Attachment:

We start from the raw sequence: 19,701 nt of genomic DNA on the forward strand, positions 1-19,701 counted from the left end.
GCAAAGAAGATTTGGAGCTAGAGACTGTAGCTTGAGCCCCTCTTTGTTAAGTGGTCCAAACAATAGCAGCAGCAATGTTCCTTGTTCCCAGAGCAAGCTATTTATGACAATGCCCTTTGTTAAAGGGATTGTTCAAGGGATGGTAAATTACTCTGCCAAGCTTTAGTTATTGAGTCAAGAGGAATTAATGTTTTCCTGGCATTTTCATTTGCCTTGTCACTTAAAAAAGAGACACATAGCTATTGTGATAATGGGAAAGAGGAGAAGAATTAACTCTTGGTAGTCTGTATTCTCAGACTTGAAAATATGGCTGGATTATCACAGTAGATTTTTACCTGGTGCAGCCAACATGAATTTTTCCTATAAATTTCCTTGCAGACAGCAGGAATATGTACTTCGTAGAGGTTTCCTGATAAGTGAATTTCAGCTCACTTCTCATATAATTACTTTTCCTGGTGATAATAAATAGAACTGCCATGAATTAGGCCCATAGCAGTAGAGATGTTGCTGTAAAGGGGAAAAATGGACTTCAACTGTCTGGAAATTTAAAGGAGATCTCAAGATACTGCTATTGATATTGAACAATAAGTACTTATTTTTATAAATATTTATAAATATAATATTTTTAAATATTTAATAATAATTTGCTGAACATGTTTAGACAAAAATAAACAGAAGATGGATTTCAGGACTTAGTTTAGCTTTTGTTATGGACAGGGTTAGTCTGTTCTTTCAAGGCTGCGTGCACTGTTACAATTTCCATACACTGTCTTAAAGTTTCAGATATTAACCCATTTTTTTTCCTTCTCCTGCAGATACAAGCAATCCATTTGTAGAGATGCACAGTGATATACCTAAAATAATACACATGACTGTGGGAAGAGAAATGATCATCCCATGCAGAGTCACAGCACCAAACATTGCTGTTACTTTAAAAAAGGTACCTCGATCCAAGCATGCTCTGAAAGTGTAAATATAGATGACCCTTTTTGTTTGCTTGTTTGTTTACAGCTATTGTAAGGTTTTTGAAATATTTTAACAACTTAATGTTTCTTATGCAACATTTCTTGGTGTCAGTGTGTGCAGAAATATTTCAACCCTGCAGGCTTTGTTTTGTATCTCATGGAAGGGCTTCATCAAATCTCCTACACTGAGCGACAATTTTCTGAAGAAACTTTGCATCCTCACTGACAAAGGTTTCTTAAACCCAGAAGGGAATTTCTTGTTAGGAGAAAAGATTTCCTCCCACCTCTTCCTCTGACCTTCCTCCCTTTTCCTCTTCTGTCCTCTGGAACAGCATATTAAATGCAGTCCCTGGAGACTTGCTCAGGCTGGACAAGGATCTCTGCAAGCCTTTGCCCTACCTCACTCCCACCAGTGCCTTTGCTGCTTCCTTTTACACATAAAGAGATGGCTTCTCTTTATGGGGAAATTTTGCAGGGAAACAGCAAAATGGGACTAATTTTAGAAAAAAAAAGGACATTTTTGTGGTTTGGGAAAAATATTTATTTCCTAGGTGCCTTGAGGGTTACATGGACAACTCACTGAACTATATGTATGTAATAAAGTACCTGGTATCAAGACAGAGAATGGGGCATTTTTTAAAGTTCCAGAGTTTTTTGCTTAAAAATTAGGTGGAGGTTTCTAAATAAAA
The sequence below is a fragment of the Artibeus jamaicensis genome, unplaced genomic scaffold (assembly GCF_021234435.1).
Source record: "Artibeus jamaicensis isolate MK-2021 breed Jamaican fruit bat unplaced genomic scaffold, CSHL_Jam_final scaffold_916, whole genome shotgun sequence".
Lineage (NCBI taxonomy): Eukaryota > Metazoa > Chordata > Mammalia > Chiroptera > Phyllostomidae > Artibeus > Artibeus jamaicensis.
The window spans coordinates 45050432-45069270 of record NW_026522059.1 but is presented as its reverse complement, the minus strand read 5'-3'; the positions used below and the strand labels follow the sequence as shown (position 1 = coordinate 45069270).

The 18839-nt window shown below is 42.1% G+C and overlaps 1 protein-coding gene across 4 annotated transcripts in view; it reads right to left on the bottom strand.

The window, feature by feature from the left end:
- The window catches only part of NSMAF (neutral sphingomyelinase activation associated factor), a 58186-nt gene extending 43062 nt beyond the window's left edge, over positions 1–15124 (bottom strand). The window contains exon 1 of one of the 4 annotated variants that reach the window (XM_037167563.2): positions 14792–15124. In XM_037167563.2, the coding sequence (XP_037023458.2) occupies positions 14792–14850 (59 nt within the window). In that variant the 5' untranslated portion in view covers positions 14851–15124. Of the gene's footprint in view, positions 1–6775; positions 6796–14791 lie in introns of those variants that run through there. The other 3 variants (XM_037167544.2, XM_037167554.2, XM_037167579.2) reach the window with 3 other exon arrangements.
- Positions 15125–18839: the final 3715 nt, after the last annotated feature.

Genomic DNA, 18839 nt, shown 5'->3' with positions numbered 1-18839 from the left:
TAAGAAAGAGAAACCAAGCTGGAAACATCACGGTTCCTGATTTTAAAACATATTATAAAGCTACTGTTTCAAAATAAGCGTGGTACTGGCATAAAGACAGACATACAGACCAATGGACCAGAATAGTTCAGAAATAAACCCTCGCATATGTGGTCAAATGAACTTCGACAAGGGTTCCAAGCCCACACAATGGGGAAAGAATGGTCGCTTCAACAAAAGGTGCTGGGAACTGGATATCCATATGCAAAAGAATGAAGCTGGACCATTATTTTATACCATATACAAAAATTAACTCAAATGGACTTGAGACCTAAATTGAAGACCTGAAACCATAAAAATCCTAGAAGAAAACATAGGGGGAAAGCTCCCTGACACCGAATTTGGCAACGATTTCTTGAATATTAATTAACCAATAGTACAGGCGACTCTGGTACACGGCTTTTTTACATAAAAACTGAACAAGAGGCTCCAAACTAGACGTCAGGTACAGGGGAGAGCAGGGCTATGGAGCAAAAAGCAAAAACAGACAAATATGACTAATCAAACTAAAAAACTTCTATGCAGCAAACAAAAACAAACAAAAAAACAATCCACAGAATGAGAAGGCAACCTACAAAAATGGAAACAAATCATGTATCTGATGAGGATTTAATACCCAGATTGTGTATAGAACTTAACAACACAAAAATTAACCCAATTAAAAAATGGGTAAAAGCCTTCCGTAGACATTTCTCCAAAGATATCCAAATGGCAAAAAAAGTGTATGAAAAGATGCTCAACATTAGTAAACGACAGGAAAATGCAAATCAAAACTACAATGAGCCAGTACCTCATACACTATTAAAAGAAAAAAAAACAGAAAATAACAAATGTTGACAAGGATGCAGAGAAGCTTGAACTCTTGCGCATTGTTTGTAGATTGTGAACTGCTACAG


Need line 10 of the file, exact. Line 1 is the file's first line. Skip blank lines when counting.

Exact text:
- Positions 15125–18839: the final 3715 nt, after the last annotated feature.